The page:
Getting back into fiction was one of my biggest “wins” from last year, for no other reason than it restored my love of reading. And, of course, my writing improved as a natural extension of having more fun while reading.

Lesson #4: Read more fiction.

Fiction is fun. And it’s the single best way for a copywriter to spend his free time.


Well, it’s fun. It relaxes your brain, helping you switch from focused thinking to diffused thinking. And it actively improves your writing. It helps you understand structure, style, and flow in a way that nonfiction can’t.


It jettisons you into the author’s world, a powerful principle every copywriter would benefit from learning. It teaches you visual copy, sentence structures that hook you, and it’s a masterclass in getting people to read your entire story.

For example, King’s Dark Tower series contains 4,250 pages spread out over 8 books and released over 30-some years. I don’t know of any copywriters writing 4,250-page long sales letters or video sales letters.

I’m not saying your copy should be that long. But there’s a lot to be learned from masters of the craft like King who keeps his readers hanging onto each page, over 4,250 pages, 8 books, and 30-some years before the first and final book in the Dark Tower series.

Lesson #5: Develop your “reading touch” (as Jim calls it).

Jim went as far to say that this secret is the single greatest thing he’s learned. His biggest regret is that he didn’t learn this secret before he retired from copywriting.

So, what’s “reading touch?”

The ability to speed up or slow down your reading, with more emphasis on the latter than the former.

In the lesson-hunting, what-did-you-do-for-me-lately, hustle-and-grind-25-8 culture we live in, speed reading is something that offers to improve your life in 6 weeks (or less). “Just read these 9 books every entrepreneur should read before they turn 30” tweets out Hormozi’s Twitter ghostwriter.

But that’s a lie. Speed reading is bunk.

And the true way to get more out of reading—both in terms of “lessons” and in terms of fun—is by slowing down your reading. This is particularly helpful with fiction. Jim even said that you should read so slow that you can pick out each word in a given sentence as a noun, verb, adjective, adverb, etc.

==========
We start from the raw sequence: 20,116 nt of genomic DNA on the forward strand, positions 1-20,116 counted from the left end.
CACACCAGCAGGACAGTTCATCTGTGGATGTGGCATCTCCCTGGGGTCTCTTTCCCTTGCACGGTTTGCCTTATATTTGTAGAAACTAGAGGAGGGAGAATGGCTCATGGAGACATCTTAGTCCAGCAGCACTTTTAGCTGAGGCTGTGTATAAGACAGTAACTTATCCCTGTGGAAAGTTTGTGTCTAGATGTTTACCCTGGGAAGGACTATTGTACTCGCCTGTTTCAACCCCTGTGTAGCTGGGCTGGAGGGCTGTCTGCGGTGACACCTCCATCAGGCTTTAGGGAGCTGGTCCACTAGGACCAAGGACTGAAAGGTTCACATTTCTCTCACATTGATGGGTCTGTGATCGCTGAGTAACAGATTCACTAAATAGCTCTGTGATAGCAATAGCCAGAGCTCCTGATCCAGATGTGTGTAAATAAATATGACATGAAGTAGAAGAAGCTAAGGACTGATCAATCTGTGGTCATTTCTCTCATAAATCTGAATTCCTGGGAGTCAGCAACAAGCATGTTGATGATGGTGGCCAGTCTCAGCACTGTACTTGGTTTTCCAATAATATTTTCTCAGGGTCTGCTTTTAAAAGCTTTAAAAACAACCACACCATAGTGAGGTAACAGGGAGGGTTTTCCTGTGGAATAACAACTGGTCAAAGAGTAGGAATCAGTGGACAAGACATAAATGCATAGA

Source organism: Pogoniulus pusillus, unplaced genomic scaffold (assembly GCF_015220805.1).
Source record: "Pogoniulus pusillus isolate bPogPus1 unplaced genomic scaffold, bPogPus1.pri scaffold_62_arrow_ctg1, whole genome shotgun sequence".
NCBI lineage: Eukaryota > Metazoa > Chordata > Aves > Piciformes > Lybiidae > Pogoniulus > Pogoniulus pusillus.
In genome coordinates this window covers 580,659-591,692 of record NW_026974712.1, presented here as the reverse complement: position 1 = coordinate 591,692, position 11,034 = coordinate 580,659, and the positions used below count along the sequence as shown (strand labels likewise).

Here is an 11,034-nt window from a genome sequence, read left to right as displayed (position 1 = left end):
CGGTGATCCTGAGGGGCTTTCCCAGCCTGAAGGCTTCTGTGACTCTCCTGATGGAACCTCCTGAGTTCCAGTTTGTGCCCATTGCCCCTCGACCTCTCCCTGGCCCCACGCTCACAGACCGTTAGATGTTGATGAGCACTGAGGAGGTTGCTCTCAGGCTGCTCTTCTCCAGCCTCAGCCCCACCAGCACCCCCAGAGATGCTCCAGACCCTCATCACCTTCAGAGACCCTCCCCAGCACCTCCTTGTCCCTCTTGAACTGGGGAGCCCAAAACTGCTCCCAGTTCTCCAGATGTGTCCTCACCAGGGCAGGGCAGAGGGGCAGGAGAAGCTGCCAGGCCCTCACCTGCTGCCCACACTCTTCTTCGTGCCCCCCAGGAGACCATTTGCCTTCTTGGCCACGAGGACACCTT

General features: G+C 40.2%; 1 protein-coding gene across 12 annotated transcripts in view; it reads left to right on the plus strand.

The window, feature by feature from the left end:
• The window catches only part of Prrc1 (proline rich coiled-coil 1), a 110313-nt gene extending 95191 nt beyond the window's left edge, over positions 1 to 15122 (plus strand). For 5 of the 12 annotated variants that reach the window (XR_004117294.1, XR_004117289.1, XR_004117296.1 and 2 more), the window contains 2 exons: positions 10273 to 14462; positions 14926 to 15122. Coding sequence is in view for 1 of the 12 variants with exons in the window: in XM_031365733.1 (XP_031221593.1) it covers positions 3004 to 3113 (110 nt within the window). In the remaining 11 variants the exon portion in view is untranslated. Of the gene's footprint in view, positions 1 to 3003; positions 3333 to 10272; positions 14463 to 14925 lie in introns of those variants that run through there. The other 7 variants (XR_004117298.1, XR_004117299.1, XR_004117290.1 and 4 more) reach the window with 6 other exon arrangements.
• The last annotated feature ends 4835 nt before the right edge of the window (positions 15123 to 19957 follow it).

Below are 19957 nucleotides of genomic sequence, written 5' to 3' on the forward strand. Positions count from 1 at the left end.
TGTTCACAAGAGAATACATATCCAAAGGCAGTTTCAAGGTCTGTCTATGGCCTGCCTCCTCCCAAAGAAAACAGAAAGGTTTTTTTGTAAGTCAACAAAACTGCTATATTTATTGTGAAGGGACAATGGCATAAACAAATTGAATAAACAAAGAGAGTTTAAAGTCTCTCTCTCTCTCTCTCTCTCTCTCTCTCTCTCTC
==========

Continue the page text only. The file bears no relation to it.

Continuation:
(I tried this yesterday after listening to Jim’s lecture, and boy, is it harder than you think. And I’m not a particularly fast reader by any stretch of the imagination.)

Jim also argues that this increases your reading speed when you need to skim through a stack of books for market research purposes. I’m too ignorant to form my own beliefs on this right now, but methinks I’ll yap about it when I’m in a better position to do so.

One last analogy Jim mentioned:

Developing your “reading touch” is like driving.

Some boring parts of the highway where there ain’t nothing but a tumbleweed (I’m looking at you, Kansas), you speed drive through. Conversely, you slow down when you’re surrounded by breathtaking views during your drive (I’m looking at you West Virginia and Colorado).

Of course, there were many other lessons you could learn from Jim, which is why I encourage you to check out the replay while you can. (You can find it here for the next 24 hours:

Including one secret to doing market research that’s the best I’ve heard in a long time. And no, I’m not gonna steal Jim’s thunder here. If you missed the replay, sorry, but pay closer attention to the modern day OGs of our industry, so you don’t miss stuff like this again.


I’ve yapped on and on about this. I think we’ve both had enough.

In the meantime, if you need help boosting your email revenue and freeing up your time, let’s hop on a quick call to see if partnering makes sense.

Book a time that works for you here: